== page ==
Inflation concerns once again dominate headlines, partly due to increases in the consumer price index, the popular inflation indicator known as CPI. And the latest news is CPI took quite a jump in June.
U.S. Consumer Prices Climb by the Most Since 2005
By Shobhana Chandra, Bloomberg
Note: CPI is measured two basic ways—headline and core. And it's true, headline CPI was up more than forecast for June. However, less commented on was the "core" number (which strips out food and energy prices) has remained benign. Core CPI has stayed generally between 2% and 2.5% over the last several years (far from the 10% to 13% stagflationary days of the 1970s).
Inflation-spooked folks may wonder why on earth stripping out food and energy makes any sense. After all, gas and energy prices seem like they're skyrocketing lately—as we're reminded every time we drive past a gas station.
But food and energy prices are stripped out of the core number precisely because they can be extremely volatile. Let's not forget, Tuesday and Wednesday featured record downward volatility for oil.
Oil's 2-Day Decline: $11 a Barrel
By Kenneth Musante, CNNMoney.com
Such volatility tends to make the headline number bounce around from month to month. Folks tend to accept this when inflation is further down their list of market concerns, and both measurements are considered valid. However, when certain headline prices spike—as energy and to some degree food have—suddenly the core reading is index non grata. But that's not right—investors shouldn't only accept indicators when they corroborate their conclusions.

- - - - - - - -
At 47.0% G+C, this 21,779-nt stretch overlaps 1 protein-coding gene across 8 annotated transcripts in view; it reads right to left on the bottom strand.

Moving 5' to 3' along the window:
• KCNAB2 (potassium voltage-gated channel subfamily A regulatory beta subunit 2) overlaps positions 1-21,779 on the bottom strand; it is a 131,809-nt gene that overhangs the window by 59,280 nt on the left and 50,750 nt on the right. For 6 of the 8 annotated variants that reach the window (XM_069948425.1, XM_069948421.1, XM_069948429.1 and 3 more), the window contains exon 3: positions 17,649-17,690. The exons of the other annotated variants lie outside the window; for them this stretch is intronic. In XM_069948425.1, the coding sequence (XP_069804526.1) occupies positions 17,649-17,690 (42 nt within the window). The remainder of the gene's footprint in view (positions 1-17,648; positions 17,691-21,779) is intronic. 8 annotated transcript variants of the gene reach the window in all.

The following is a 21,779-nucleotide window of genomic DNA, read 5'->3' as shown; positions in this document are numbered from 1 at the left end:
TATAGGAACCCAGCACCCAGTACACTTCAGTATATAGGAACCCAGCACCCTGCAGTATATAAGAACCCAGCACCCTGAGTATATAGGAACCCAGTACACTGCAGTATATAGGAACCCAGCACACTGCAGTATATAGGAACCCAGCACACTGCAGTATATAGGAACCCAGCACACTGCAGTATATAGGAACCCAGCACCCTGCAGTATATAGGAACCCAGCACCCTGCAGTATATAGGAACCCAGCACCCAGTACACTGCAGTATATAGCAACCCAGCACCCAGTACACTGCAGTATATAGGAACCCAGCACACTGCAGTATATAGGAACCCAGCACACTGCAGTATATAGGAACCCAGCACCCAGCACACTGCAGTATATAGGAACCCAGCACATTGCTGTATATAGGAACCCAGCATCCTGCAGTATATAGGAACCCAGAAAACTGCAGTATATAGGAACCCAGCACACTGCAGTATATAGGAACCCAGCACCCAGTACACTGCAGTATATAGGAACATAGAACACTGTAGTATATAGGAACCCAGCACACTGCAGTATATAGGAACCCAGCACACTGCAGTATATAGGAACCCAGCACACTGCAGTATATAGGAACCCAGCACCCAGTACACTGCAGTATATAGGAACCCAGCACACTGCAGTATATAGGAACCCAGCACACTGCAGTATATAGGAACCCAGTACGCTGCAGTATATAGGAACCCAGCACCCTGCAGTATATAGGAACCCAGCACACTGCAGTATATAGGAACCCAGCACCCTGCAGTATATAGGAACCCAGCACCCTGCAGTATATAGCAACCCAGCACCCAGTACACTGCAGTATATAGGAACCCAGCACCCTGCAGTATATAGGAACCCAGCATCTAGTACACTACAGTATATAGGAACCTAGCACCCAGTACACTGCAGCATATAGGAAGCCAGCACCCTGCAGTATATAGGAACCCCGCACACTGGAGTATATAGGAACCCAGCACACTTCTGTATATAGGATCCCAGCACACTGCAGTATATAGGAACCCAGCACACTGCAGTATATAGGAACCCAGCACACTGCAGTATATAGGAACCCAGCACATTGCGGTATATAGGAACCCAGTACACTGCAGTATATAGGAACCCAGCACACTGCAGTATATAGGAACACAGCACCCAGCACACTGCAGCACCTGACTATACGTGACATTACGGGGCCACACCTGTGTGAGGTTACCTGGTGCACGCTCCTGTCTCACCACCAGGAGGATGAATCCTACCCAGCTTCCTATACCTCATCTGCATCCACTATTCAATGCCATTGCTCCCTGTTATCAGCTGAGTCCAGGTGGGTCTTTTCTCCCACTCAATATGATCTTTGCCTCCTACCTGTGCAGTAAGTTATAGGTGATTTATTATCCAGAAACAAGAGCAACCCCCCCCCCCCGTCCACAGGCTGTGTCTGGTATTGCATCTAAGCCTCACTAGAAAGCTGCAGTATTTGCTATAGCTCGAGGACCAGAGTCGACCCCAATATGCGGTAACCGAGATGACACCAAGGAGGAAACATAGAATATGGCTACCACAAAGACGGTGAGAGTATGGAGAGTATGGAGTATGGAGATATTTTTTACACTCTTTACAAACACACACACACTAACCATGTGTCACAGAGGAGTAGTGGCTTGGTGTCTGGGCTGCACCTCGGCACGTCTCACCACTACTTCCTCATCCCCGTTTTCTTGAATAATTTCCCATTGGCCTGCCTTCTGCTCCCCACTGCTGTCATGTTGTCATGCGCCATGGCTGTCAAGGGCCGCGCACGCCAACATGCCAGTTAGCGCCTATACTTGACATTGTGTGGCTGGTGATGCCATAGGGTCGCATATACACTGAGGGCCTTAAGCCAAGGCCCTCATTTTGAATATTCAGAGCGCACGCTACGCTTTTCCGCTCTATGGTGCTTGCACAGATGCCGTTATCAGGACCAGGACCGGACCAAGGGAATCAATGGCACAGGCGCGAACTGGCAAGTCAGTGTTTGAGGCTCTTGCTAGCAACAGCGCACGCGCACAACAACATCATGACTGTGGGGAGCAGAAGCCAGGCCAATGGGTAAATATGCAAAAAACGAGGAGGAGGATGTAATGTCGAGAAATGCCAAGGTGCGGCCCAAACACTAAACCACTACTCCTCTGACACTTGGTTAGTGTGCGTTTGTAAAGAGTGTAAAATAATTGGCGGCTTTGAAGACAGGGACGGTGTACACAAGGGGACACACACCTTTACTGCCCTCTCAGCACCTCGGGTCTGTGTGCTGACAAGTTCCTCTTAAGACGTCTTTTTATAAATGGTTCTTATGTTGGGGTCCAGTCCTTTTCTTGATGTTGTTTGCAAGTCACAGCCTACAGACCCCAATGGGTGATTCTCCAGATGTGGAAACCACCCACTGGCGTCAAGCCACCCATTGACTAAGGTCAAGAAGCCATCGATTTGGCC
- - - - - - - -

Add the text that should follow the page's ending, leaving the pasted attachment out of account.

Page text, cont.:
As we said in our 07/16/2008 cover story "Demand or Speculate," investors like to have it both ways. This may suit our present psyches, but it's not very instructive in figuring out what's impactful looking forward.
The more important point is—when it comes to CPI—it might be better to have it neither way. That's because CPI, core or otherwise, is your typical government indicator prone to inconsistencies, biases and revisions—and perhaps better if viewed with a highly skeptical eye.
Fortunately there's a better, market-driven way to gauge whether inflation is a legitimate concern looking forward: global long-term interest rates. They are very sensitive to inflation expectations. Why? If you are going to lend someone money for 10 years (basically, this is what you do when you buy a long-term bond), and you expect inflation to move higher, you will demand a higher rate from your money renter. This makes long-term rates one of the best indications of where the market expects inflation to go. (See our recent cover story, "Global Inflation Conflagration" 06/16/08, for more.)
And with global bond yields remaining very benign (currently under 4% for US Treasury bonds), though headlines fret, the market seems more disinterested. When looking for guidance on inflation, don't trust CPI—it may be a bit rotten to the core.
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*The content contained in this article represents only the opinions and viewpoints of the Fisher Investments editorial staff.